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5 Facts About Real Estate in Nigeria

The real estate business in Nigeria, like elsewhere, is capital-intensive and also very lucrative to venture into. It is more prominent in big commercial cities such as Lagos, Abuja, and Port Harcourt, amongst a few others, while spreading tentacles to other parts of the country. With an estimated US$2.26 trillion worth of value anticipated in Nigeria by the end of the year, the real estate business presents itself as one with peculiarities that often reward risk-takers handsomely. But to get these results, one must have foresight into what it entails and also have a proper understanding of the business environment to thrive.


Talking about peculiarities, every business venture has definite features that set it apart or that one can always reference when attempting to speak about them. For the real estate business, especially in Nigeria, like many other places, one might assert that it is a business for the elites, or, in simpler terms, a business for those who have made enough money for themselves and their families and wish to invest in a lifetime venture where they can continually earn from and pass down to their offspring.

Of course, building a house is big business! Imagine building a house in this present economy! Irrespective of the size, whether a set of single rooms, a flat, a duplex, or even an old or modern-fashioned bungalow, the cost of building materials is also very expensive, and if you live in Nigeria, how much is a bag of cement in your area today? That’s on a lighter note.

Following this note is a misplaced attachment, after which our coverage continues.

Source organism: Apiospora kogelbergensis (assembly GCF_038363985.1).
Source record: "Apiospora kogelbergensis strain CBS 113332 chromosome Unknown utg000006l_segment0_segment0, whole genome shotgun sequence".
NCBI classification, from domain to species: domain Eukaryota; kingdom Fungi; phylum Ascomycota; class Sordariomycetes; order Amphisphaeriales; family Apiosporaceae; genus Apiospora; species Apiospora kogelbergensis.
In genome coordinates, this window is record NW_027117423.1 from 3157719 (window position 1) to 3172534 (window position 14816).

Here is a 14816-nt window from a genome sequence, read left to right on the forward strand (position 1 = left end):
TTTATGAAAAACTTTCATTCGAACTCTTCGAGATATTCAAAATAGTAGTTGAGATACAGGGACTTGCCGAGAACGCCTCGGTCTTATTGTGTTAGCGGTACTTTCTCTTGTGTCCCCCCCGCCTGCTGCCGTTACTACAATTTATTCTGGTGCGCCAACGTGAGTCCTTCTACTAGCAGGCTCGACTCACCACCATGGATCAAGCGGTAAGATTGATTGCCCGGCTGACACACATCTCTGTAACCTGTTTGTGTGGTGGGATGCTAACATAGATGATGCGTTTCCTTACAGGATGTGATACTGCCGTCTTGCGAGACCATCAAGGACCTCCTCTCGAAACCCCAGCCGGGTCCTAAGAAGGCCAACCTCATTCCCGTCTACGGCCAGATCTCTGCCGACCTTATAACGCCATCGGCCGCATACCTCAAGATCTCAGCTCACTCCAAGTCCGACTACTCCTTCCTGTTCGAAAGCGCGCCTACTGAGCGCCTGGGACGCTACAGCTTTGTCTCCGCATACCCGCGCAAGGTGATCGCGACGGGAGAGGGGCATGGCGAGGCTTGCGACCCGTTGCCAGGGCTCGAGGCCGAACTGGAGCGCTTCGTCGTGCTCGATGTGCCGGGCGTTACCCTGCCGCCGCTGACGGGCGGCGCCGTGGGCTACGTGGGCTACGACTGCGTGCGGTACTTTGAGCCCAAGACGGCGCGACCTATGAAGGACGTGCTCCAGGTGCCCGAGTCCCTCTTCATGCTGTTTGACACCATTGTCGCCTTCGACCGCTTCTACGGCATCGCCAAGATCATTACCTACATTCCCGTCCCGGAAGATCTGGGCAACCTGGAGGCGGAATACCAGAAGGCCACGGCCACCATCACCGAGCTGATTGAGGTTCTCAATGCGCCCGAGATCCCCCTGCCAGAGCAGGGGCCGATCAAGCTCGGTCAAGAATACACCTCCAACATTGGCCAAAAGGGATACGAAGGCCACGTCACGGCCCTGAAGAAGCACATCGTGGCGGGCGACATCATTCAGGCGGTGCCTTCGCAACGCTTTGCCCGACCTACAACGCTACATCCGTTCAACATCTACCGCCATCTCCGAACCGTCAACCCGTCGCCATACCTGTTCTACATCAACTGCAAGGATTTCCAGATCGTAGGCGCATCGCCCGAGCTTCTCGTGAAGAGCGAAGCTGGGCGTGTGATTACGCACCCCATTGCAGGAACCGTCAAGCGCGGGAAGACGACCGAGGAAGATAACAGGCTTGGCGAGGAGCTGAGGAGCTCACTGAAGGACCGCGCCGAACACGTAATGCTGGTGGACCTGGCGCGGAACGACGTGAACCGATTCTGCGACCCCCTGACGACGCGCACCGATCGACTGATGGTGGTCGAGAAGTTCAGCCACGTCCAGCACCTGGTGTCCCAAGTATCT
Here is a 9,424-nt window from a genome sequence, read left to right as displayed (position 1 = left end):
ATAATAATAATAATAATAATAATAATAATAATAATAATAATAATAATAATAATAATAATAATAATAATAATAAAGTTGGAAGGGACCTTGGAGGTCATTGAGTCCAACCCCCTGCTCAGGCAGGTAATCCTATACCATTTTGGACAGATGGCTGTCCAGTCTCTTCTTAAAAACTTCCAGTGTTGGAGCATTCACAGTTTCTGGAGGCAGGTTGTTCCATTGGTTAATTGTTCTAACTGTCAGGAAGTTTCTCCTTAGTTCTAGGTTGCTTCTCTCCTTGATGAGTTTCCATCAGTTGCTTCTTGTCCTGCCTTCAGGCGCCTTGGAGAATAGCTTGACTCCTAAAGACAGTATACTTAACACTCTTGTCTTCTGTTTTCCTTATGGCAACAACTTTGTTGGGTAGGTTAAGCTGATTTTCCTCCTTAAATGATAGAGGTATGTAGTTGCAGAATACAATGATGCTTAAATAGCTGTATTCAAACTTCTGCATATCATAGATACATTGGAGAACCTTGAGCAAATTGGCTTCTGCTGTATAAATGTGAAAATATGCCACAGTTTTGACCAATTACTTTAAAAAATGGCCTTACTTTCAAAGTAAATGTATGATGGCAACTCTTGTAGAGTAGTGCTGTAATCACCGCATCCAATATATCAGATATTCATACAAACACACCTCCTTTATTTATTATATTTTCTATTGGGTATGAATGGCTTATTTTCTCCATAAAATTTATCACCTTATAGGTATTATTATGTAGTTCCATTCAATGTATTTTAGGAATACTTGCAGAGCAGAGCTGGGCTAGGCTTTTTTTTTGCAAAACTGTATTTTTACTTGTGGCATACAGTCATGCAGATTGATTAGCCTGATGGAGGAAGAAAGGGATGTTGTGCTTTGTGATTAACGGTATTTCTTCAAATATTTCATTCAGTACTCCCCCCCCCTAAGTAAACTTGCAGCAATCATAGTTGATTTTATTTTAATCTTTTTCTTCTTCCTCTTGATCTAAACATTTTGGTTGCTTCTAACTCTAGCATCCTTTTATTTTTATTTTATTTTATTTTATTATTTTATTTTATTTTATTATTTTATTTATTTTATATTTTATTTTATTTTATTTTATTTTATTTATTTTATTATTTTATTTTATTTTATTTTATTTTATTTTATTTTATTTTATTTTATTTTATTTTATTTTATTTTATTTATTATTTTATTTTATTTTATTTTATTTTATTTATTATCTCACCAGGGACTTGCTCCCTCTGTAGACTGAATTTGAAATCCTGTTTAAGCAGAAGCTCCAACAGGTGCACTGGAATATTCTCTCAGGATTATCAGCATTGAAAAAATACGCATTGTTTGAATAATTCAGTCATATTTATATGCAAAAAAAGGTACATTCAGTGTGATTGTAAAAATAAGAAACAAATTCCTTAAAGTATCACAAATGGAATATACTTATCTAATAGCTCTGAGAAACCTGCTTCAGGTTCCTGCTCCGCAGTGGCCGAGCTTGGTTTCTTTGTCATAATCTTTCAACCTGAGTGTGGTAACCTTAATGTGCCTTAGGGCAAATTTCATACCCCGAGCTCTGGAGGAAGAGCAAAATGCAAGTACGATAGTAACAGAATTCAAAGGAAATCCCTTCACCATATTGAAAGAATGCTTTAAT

There are some interesting facts about real estate in Nigeria that you might need to know, especially if you have plans of venturing into the real estate business, whether as an independent agency or as a real estate firm.

1. Nigeria’s Housing Deficit

Nigeria faces a significant housing deficit, with estimates suggesting a shortfall of around 22 million units, as reported by the Federal Mortgage Bank of Nigeria. This figure has risen from previous estimates, such as the 17 million shortfall calculated by PwC in recent years.

2. Concentration of Real Estate Value

Over 20% of Nigeria’s total real estate value is concentrated in its major cities, particularly Abuja and Lagos. Exclusive areas like Banana Island in Lagos attract high-net-worth individuals, while Maitama, Asokoro, and Jabi stand out in the Federal Capital Territory (FCT).

3. Homeownership Rates

Nigeria scores a homeownership rate of approximately 25 percent, ranking lower than other emerging markets like Turkey (58%), Indonesia (84%), and South Africa (84%).

4. Housing vacancy rates

Reports indicate that the Katampe area in the FCT exhibits the highest vacancy rates for residential properties, nearing 40%, followed by Apo with a vacancy rate of 19%. Similarly, Victoria Island, Lekki, and Ikoyi in Lagos experience notable vacancy rates, among others.

5. Real Estate Investment Trusts (REITs)

Real estate investment offers diverse opportunities, including land sales for profit, crowdfunding with partners, residential or commercial property development for rental income, or investing in Real Estate Investment Trusts (REITs) through purchasing REIT stocks.

Despite facing challenges and vulnerability to economic downturns, Nigeria’s real estate market holds long-term value and serves as a key facilitator of economic productivity. It remains a vital sector where significant wealth is generated, contributing to the nation’s overall prosperity.

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